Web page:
, 27

27. S. Emelett and R. Soref Analysis of dual-microring-resonator cross-connect switches and modulators. Opt. Express 13, 7840–7853 (2005). [CrossRef] [PubMed]

] or a single add-drop ring filter [28

28. B.E. Little, J.S. Foresi, G. Steinmeyer, E.R. Thoen, S.T. Chu, H.A. Haus, E.P. Ippen, L.C. Kimerling, and W. Greene, “Ultra-compact Si-SiO2 microring resonator optical channel dropping filters”, IEEE Photon. Technol. Lett. IEEE , 10, 549–551 (1998). [CrossRef]

].

Fig. 7. Optical output for a Non-Return to Zero coded bit stream at 40 Gbit/s.

The maximum sequence of ones (logic high bits) that the device can modulate is ≫1000 bits. The length of identical bit sequence is limited only by the storage time of carriers determined by the leakage current of the device [23

23. K. Yamada, K. Nakamura, and H. Horikawa, “Electroabsorption modulator with PINIP structure”, Electron. Lett. , 34, 304–306 (1998). [CrossRef]

] making this an ideal component for on-chip modulation for intra chip communication. The estimated power dissipation of the device is 2.25 fJ/bit/micron length. The energy per bit is estimated from the total charge injected per bit per micron length of the waveguide (0.9 fC/bit/micron) multiplied by the switching voltage (5 V) and the bit transition probability (0.5). The modulator does not draw current while the state is being held except for the parasitic leakage current. This is in contrast to PIN devices where the recombination of carriers has to be compensated with a steady state current inversely proportional to the carrier lifetime. The compact size also avoids the need for traveling wave electrodes and reduces the drive current requirements. The modulator can be driven by an analog CMOS driving circuit made on the same SOI substrate [29

29. T.K. Woodward, A.V. Krishnamoorthy, K.W. Goossen, J.A. Walker, B. Tseng, J. Lothian, S. Hui, and R. Leibenguth, “Modulator-driver circuits for optoelectronic VLSI”, IEEE Photon. Technol. Lett. 9, 839 – 841 (1997). [CrossRef]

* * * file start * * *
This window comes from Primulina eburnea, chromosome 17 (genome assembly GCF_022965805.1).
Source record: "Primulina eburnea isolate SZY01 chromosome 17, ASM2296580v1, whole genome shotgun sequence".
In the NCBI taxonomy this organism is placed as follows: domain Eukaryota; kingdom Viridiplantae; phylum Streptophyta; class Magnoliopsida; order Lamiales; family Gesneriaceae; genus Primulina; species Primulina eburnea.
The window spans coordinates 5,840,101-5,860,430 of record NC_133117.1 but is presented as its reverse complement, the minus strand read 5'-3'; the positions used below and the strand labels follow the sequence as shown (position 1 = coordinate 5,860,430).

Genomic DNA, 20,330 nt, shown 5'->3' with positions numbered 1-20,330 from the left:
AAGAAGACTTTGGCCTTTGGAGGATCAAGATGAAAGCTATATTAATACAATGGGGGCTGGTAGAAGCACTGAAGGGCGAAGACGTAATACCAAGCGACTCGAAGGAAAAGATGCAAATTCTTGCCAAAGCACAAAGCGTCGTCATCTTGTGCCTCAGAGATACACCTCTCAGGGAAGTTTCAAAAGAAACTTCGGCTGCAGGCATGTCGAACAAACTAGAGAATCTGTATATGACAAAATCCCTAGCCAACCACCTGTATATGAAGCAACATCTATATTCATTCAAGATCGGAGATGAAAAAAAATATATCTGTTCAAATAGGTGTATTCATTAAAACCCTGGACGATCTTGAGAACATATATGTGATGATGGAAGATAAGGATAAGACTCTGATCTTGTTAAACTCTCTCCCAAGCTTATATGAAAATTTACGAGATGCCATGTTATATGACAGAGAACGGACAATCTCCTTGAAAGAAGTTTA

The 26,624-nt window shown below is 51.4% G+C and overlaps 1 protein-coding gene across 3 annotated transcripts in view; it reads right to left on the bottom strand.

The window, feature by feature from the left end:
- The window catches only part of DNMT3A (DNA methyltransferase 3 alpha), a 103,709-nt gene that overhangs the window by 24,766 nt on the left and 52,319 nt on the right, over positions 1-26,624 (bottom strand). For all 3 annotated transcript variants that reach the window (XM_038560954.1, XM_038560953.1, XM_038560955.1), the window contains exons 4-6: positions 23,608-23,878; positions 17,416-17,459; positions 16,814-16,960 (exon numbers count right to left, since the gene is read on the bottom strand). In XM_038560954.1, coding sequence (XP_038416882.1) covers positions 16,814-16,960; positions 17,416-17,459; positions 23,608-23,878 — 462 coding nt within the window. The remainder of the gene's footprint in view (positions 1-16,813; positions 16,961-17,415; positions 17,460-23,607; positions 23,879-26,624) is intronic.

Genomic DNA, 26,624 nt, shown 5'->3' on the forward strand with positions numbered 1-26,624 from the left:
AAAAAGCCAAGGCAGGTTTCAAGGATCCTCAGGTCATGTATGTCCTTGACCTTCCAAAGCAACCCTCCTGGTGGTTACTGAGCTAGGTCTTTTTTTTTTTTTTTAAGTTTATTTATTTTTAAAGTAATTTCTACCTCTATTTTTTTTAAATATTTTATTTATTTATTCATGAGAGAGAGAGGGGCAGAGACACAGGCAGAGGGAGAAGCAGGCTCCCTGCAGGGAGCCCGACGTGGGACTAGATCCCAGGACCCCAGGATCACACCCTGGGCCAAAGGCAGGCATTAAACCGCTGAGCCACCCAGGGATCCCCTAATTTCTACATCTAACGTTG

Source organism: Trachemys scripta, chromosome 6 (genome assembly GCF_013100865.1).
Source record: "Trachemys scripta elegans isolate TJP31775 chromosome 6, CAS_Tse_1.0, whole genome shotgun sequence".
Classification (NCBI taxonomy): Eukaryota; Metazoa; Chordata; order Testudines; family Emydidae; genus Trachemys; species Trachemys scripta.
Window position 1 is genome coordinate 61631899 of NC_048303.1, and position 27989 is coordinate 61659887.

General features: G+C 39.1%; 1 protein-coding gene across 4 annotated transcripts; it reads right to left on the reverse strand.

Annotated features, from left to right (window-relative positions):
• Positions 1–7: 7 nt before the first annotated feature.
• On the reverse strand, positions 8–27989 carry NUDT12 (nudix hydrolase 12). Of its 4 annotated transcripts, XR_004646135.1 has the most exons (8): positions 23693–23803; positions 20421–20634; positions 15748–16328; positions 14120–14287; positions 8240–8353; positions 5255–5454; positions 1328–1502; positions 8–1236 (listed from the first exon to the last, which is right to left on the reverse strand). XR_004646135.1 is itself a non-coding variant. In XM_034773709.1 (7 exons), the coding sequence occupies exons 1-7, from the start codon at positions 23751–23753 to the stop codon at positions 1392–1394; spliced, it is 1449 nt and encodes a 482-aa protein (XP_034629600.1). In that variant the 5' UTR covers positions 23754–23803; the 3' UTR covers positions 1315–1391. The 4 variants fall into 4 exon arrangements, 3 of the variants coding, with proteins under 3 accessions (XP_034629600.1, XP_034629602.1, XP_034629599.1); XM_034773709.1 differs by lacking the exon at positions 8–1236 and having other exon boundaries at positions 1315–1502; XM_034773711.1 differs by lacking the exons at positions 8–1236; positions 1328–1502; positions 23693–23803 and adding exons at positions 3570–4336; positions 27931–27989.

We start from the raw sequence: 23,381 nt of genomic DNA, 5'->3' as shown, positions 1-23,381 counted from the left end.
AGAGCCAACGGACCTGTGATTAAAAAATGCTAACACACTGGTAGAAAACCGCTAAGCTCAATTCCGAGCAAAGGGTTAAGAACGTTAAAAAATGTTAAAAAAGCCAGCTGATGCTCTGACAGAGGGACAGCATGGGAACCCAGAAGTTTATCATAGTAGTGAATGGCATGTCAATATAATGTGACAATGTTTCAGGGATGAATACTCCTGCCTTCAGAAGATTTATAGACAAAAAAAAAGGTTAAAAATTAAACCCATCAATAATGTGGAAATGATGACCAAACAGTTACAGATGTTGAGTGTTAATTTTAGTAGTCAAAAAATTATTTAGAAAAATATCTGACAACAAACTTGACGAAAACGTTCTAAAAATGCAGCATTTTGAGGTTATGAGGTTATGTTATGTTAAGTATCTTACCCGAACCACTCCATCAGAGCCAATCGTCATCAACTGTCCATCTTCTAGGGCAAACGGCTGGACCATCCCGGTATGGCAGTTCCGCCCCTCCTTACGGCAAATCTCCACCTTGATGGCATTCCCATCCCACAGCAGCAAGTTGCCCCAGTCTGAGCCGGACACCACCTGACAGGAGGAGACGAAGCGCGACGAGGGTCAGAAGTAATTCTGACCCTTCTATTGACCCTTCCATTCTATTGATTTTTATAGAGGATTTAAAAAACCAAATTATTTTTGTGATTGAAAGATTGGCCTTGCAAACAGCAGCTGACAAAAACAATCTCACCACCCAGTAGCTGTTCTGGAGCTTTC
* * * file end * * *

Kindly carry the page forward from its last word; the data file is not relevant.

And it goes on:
].

8. Conclusion

In conclusion, we propose a high speed silicon electro-optic device to increase the modulation rate beyond 40 Gbit/s limited only by the photon lifetime of the cavity. The device shows electrical transitions of 10 ps which is close to the fundamental limit imposed by carrier saturation velocity in silicon for the dimensions dictated by the index contrast in an SOI system. We show 40 Gbit/s operation with a 12 dB extinction ratio and 2.25 fJ/micron energy dissipated per bit in a 10 micron-sized device limited only by the photon lifetime of the structure.

Acknowledgments

References

1.

L. C. Kimerling, D. Ahn, A. B. Apsel, M. Beals, D. Carothers, Y-K. Chen, T. Conway, D. M. Gill, M. Grove, C-Y Hong, M. Lipson, J. Liu, J. Michel, D. Pan, S. S. Patel, A. T. Pomerene, M. Rasras, D. K. Sparacin, K-Y. Tu, A. E. White, and C. W. Wong, “Electronic-photonic integrated circuits on the CMOS platform,” Proc. SPIE 6125, 612502 (2006). [CrossRef]

2.

A. Liu, R. Jones, L. Liao, D. Samara-Rubio, D. Rubin, O. Cohen, R. Nicolaescu, and M. Paniccia, “A highspeed silicon optical modulator based on a metal-oxide-semiconductor capacitor,” Nature 427, 615–618 (2004). [CrossRef] [PubMed]

3.

Q. Xu, B. Schmidt, S. Pradhan, and M. Lipson, “Micrometre-scale silicon electro-optic modulator,” Nature 435, 325–327, (2005) [CrossRef] [PubMed]

4.

L. Zhou and A. W. Poon, “Silicon electro-optic modulators using p-i-n diodes embedded 10-micron-diameter microdisk resonators,” Opt. Express 14, 6851–6857 (2006) [CrossRef] [PubMed]

5.

B. Schmidt, Q. Xu, J. Shakya, S. Manipatruni, and M. Lipson, “Compact electro-optic modulator on silicon-on-insulator substrates using cavities with ultra-small modal volumes,” Opt. Express 15, 3140–3148 (2007) [CrossRef] [PubMed]

6.

F. Gan and F. X. Kärtner, “High-Speed Electrical Modulator in High-Index-Contrast (HIC) Si-Waveguides,” in Conference on Lasers and Electro-Optics, Technical Digest (CD) (Optical Society of America, 2007), CMG1.